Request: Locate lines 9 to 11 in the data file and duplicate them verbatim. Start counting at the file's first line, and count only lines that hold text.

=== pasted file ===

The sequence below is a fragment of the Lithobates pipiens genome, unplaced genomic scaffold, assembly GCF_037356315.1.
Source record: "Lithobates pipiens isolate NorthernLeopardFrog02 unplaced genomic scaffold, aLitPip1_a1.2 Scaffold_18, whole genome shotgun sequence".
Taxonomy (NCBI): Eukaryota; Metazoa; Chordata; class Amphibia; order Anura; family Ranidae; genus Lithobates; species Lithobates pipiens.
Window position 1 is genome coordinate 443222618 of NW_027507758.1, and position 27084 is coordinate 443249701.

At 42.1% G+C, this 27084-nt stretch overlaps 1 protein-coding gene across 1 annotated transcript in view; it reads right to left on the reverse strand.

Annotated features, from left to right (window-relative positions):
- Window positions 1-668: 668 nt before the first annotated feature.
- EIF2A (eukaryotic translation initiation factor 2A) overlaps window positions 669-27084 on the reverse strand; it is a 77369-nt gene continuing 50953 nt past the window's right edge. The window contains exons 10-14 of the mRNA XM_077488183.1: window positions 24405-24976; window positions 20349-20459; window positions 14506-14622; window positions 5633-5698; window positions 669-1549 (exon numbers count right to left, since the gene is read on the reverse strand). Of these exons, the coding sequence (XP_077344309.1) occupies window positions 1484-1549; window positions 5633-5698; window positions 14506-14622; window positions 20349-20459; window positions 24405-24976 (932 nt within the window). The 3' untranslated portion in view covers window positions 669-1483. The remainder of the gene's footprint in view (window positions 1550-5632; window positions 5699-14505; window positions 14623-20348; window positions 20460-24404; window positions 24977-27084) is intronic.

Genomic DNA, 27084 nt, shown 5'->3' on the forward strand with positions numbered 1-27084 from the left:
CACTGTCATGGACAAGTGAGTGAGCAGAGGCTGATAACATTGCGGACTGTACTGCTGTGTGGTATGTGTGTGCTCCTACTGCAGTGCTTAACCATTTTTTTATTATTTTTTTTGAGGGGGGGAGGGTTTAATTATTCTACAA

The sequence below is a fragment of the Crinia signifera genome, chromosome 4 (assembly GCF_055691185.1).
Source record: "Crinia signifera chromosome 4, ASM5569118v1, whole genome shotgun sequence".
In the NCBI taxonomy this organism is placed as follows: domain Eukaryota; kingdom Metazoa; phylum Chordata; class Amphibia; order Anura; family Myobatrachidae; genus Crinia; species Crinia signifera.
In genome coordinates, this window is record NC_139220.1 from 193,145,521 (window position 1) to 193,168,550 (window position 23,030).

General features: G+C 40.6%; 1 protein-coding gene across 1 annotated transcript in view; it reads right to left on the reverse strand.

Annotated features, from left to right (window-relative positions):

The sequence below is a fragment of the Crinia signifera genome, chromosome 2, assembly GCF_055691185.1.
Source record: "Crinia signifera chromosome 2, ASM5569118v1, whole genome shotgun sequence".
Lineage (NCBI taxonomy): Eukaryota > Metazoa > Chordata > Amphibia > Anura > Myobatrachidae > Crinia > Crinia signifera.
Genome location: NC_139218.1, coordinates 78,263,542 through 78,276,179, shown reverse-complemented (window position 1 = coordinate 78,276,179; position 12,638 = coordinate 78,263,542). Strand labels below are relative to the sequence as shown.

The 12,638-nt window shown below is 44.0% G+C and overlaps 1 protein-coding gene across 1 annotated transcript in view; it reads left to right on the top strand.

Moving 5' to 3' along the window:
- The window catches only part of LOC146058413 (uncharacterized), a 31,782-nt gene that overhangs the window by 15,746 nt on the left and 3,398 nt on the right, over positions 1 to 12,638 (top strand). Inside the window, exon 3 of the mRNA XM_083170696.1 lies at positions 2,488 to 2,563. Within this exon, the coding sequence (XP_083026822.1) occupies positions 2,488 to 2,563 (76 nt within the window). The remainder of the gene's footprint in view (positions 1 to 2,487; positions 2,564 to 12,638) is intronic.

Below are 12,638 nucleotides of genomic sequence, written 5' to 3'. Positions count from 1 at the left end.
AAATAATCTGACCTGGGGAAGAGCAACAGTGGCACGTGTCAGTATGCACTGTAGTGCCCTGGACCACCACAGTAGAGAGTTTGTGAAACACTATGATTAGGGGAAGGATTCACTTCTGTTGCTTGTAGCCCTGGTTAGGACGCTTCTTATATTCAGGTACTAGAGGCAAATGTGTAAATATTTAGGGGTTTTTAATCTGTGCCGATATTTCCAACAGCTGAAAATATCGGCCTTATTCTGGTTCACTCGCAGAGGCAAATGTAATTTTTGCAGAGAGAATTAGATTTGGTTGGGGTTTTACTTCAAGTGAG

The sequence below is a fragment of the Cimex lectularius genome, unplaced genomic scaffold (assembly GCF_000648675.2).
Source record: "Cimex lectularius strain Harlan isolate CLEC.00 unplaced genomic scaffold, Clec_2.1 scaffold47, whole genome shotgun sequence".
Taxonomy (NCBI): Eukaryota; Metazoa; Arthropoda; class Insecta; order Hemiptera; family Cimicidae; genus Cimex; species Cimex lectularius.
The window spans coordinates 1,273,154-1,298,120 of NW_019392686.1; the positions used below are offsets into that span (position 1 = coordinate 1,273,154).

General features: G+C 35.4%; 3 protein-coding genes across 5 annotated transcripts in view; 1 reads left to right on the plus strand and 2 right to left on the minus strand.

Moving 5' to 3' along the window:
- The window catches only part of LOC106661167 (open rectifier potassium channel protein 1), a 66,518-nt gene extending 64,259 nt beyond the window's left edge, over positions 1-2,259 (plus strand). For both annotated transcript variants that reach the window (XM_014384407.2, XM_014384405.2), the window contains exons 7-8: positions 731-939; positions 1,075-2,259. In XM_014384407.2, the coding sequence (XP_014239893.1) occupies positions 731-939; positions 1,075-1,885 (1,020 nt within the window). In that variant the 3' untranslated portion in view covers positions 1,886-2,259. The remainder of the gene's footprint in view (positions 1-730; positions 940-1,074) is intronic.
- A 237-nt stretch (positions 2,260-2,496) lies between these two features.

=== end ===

Genomic DNA, 27084 nt, shown 5'->3' on the forward strand with positions numbered 1-27084 from the left:
CACTGTCATGGACAAGTGAGTGAGCAGAGGCTGATAACATTGCGGACTGTACTGCTGTGTGGTATGTGTGTGCTCCTACTGCAGTGCTTAACCATTTTTTTATTATTTTTTTTGAGGGGGGGAGGGTTTAATTATTCTACAA

The sequence below is a fragment of the Crinia signifera genome, chromosome 4 (assembly GCF_055691185.1).